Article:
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All cheers as beer sales increase

Quarterly beer sales are up on 12 months ago for the first time in four years, figures have showed.

Warm weather and the World Cup is thought to be responsible for the 2.9% increase, the first like-for-like quarterly rise since the second quarter of 2006, according to the latest UK Quarterly Beer Barometer.

Pub beer sales were down 6.3% on the same period in 2009.

Sales in supermarkets and shops rose by 13.7% in the second quarter, with year-on-year sales also up by 4.4%.

The beer market is down year on year by 1.4% - a significant slowdown in the rate of decline and the best result since the second quarter of 2006.

British Beer and Pub Association chief executive Brigid Simmonds said: "The World Cup has certainly been a benefit to Britain's beer sector and we can now hope that the market is starting to turn a corner.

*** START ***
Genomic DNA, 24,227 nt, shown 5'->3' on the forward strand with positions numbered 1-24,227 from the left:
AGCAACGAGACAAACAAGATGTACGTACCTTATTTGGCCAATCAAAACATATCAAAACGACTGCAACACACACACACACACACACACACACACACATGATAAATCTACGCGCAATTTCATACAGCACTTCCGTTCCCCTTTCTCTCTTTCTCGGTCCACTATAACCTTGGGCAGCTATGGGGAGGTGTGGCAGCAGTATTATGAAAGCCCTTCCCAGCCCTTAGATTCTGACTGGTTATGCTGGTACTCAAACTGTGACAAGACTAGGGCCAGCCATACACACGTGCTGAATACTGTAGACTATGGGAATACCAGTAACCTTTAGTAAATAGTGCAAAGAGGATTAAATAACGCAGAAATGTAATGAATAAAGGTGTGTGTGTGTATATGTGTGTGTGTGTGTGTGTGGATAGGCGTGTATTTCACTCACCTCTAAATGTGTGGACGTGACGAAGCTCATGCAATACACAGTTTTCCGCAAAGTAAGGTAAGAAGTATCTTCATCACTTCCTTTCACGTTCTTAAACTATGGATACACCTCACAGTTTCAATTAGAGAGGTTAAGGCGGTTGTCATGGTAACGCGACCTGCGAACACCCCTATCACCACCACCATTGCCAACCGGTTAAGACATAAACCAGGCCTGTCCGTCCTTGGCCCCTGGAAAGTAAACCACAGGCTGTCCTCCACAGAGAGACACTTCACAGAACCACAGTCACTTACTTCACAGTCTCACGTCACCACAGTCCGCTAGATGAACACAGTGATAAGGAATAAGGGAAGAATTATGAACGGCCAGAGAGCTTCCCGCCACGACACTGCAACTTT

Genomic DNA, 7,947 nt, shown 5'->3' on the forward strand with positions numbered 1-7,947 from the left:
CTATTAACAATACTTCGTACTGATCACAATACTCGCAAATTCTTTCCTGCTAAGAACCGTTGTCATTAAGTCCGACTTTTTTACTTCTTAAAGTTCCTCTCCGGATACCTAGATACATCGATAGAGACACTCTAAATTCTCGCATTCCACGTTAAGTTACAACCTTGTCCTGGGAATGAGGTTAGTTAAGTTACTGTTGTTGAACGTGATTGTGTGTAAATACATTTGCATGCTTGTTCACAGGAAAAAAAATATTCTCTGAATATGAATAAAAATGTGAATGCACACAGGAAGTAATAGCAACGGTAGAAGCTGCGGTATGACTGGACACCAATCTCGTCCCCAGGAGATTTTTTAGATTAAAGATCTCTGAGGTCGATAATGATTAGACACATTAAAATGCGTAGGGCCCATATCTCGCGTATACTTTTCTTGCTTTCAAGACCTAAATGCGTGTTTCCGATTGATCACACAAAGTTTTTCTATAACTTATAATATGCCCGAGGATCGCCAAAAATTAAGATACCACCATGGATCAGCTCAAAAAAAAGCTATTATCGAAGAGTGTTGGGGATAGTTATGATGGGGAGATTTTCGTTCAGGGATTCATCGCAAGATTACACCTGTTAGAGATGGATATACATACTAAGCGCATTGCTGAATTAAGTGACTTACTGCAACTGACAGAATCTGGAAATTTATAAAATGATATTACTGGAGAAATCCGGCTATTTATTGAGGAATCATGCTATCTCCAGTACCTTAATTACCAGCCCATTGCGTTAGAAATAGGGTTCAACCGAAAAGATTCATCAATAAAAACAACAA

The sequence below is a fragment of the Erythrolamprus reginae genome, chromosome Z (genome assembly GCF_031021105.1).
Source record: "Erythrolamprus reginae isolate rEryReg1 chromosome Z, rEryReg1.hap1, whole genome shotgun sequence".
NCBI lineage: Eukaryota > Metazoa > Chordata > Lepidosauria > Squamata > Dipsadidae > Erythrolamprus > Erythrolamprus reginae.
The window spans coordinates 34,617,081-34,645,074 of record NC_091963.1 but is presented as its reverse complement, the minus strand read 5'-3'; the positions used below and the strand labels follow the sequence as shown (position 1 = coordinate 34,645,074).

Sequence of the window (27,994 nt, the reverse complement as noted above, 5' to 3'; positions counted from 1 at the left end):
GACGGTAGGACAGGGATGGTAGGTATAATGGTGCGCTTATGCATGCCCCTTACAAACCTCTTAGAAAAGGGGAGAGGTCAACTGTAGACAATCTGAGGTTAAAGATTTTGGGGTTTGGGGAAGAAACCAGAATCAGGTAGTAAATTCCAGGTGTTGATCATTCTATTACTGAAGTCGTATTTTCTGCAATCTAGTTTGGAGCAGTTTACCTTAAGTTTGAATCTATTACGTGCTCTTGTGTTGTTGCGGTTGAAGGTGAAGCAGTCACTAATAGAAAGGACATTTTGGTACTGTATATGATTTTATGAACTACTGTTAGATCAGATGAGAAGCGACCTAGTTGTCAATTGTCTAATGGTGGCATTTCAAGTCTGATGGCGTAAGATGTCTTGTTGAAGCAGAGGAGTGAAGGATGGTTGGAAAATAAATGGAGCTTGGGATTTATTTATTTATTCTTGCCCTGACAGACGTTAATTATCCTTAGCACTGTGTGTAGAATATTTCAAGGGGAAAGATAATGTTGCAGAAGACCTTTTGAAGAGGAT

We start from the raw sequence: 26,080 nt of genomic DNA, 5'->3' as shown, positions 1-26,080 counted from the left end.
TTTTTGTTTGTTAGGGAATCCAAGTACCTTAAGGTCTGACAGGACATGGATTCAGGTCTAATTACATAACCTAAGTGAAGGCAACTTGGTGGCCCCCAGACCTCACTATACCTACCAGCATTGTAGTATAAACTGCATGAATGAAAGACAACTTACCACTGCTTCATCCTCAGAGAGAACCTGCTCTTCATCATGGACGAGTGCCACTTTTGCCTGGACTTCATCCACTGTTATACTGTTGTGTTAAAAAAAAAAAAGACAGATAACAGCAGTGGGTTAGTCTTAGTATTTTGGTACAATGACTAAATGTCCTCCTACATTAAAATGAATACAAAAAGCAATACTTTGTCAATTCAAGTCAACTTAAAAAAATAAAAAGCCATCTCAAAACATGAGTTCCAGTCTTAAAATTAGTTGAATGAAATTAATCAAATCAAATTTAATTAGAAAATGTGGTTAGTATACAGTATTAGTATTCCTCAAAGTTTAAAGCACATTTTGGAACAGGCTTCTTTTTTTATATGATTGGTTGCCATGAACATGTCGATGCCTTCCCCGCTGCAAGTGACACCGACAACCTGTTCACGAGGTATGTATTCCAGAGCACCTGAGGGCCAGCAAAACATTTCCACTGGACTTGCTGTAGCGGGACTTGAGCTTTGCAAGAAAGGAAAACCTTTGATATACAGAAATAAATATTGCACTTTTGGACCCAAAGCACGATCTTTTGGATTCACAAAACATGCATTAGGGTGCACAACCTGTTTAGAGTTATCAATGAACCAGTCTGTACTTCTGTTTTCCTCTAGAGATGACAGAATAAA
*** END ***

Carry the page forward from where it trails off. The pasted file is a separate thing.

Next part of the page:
"However, while there is some reason for cheer, it has to be noted that beer sales in pubs are still falling and the nation's pubs need support.

"The Government must carefully consider how best to use its Review of Alcohol Taxation to rebalance the tax system, freeze beer tax and support Britain's pubs, recognising the economic and social contribution of these vital community assets.

"Sixty per cent of drink sales in community pubs are beer, so a beer tax break would be a real benefit to their business."

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